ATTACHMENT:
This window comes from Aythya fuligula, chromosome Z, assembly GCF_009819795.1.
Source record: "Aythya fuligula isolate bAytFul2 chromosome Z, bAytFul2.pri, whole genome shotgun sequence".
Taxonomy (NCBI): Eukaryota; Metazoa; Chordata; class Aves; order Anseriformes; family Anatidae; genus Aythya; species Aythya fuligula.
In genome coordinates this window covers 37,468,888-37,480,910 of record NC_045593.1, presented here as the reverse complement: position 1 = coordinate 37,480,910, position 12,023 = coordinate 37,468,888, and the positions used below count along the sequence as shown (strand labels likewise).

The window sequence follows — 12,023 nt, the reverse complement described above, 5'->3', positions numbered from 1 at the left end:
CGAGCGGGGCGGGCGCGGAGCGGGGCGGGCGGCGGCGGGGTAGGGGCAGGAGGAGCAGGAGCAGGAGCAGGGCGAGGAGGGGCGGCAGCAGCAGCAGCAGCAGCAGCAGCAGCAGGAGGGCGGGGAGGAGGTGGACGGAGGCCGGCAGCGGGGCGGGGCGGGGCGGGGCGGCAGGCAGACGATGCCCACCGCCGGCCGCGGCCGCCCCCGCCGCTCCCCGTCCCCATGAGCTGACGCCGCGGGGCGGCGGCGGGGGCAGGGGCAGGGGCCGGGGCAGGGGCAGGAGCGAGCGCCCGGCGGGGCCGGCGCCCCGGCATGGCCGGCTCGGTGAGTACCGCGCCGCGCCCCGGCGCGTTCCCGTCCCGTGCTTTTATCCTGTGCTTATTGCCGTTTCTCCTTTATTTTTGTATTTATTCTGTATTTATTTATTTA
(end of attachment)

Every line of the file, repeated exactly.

This window comes from Aythya fuligula, chromosome Z, assembly GCF_009819795.1.
Source record: "Aythya fuligula isolate bAytFul2 chromosome Z, bAytFul2.pri, whole genome shotgun sequence".
Taxonomy (NCBI): Eukaryota; Metazoa; Chordata; class Aves; order Anseriformes; family Anatidae; genus Aythya; species Aythya fuligula.
In genome coordinates this window covers 37,468,888-37,480,910 of record NC_045593.1, presented here as the reverse complement: position 1 = coordinate 37,480,910, position 12,023 = coordinate 37,468,888, and the positions used below count along the sequence as shown (strand labels likewise).

The window sequence follows — 12,023 nt, the reverse complement described above, 5'->3', positions numbered from 1 at the left end:
CGAGCGGGGCGGGCGCGGAGCGGGGCGGGCGGCGGCGGGGTAGGGGCAGGAGGAGCAGGAGCAGGAGCAGGGCGAGGAGGGGCGGCAGCAGCAGCAGCAGCAGCAGCAGCAGCAGGAGGGCGGGGAGGAGGTGGACGGAGGCCGGCAGCGGGGCGGGGCGGGGCGGGGCGGCAGGCAGACGATGCCCACCGCCGGCCGCGGCCGCCCCCGCCGCTCCCCGTCCCCATGAGCTGACGCCGCGGGGCGGCGGCGGGGGCAGGGGCAGGGGCCGGGGCAGGGGCAGGAGCGAGCGCCCGGCGGGGCCGGCGCCCCGGCATGGCCGGCTCGGTGAGTACCGCGCCGCGCCCCGGCGCGTTCCCGTCCCGTGCTTTTATCCTGTGCTTATTGCCGTTTCTCCTTTATTTTTGTATTTATTCTGTATTTATTTATTTA